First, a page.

I have spent most of my 70 years living in and outside of Detroit. I've watched it go from a booming town to a near ghost town with jobs and people and of course money, leaving for greener pastures. In its earlier years if there was a problem, there was no problem. Somebody would step up examine the problem and fix it. Detroit's leaders never feared facing a dilemma and tackling it.
But what can be said about leaders who look right at the problem then turn their heads away evading the obvious? Who even correctly identify the problem in concrete terms as Editorial Page Editor Stephen Henderson did in his Sunday 3/24/13 editorial "Revenue and spending all out of balance" but fails to examine the premises underlying the malady. Mr Henderson correctly cites in a nutshell the obvious concretes: Detroit government can no longer afford to provide economic services that it used to provide.
But instead of calling for a discussion on the question "What is the proper role of a city government? What services are it Constitutionally required to provide? Which ones are not so required? Mr Henderson and most other leading intellectuals are calling for new ways to raise money in order to keep doing the same old thing. In fact, on the same editorial page professor George Galster calls for a regional solution. Translation, hit the suburbs up for more money. But no one is asking the question why does the City have to provide all these economic services? Most are not political services like police and courts which are constitutionally required. So why not let others provide them?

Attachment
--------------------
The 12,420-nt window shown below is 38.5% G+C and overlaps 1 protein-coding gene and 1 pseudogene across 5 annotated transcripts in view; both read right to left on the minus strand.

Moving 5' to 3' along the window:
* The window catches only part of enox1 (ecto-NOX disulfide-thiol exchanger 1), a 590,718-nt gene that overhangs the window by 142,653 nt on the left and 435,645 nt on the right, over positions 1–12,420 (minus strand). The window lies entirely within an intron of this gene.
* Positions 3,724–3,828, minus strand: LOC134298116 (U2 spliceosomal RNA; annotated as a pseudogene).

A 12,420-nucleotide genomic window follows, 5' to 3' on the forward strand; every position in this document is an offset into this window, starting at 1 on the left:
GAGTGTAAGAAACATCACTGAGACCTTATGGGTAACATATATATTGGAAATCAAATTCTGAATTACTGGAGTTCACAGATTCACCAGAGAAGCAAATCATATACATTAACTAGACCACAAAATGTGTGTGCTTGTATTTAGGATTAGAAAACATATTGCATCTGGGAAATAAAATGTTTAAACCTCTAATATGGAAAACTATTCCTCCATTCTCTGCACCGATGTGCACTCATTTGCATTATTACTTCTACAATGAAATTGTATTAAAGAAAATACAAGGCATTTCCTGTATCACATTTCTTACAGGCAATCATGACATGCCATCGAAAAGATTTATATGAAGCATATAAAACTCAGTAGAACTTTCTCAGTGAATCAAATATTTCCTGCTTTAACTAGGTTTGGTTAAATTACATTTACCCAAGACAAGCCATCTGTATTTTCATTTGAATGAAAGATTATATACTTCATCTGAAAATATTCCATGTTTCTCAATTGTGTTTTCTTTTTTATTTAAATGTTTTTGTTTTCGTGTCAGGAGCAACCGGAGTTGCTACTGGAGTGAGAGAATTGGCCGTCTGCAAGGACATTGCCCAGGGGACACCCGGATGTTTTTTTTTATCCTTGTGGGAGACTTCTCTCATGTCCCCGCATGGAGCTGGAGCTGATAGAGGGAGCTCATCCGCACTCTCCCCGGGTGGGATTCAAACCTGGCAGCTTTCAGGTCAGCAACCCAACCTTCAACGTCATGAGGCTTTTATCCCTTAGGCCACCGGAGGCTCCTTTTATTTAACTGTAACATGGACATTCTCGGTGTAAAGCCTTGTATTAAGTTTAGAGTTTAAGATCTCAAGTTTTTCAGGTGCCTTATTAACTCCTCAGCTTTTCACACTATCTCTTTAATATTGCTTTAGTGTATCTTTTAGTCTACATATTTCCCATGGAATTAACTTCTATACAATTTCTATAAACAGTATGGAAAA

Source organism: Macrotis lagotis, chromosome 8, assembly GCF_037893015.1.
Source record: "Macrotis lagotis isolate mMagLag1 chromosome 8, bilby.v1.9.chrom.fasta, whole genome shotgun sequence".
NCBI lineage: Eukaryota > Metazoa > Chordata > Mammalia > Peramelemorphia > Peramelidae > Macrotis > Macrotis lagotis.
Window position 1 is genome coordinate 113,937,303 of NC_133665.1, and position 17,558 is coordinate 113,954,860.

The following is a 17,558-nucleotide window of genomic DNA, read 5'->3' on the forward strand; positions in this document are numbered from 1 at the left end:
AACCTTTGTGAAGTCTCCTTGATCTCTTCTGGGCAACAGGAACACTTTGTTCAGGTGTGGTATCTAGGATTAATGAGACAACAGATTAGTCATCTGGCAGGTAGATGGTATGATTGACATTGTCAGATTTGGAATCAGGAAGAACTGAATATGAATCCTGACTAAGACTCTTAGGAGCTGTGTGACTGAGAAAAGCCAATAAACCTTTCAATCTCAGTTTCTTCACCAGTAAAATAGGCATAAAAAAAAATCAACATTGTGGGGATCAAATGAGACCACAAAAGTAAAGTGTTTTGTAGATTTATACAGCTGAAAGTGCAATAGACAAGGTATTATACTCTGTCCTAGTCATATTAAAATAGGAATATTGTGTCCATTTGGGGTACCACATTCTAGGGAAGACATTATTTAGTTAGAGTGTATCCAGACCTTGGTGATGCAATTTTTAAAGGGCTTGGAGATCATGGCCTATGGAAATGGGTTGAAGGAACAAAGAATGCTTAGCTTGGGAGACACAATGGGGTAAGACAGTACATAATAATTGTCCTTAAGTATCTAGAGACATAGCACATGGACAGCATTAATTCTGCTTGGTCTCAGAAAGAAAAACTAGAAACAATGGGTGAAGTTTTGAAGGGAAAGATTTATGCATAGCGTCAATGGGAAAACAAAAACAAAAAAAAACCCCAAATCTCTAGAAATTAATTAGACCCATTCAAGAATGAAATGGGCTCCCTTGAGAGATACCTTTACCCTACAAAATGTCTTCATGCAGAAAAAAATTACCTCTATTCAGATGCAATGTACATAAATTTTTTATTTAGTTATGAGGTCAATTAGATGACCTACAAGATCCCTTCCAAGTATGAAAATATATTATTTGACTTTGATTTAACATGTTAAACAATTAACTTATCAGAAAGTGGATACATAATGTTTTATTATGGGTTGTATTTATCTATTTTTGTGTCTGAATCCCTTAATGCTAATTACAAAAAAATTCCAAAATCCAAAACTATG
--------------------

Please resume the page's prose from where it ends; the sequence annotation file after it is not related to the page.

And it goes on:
What do us ordinary folk do when the paper boy keeps throwing the paper in mud puddles or worse, or when the auto repair shop has fixed our car 4 times in the last two weeks, or the trash pick up guys keep destroying our cans, throwing them around like cardboard? Well, if complaining doesn't work, most of us start looking for someone else to provide these services. This I submit is what Detroit must do to keep from sinking lower on the desirability scale: get someone else to provide these economic services. Let competition and a freer market provide them.
Look at the Information Technology industry like cell phones, I pods and such. The IT industry is one of the least regulated industries in what's left of our semi-free market. Thus people are still free (relatively) to come up with new ideas, market them and enjoy the rewards. Almost daily the quality of smart phones, I pads and such goes up while the costs fall. Isn't this what we all want for our schools, roads, EMS and other services? Quality rising and prices falling?
But Detroit can't get there from here by following the same failed policies of the past or by evading the consequences of its adopted premises. If city economic services can be sold or auctioned off and deregulated to the level of IT, Detroit will once again explode with prosperity.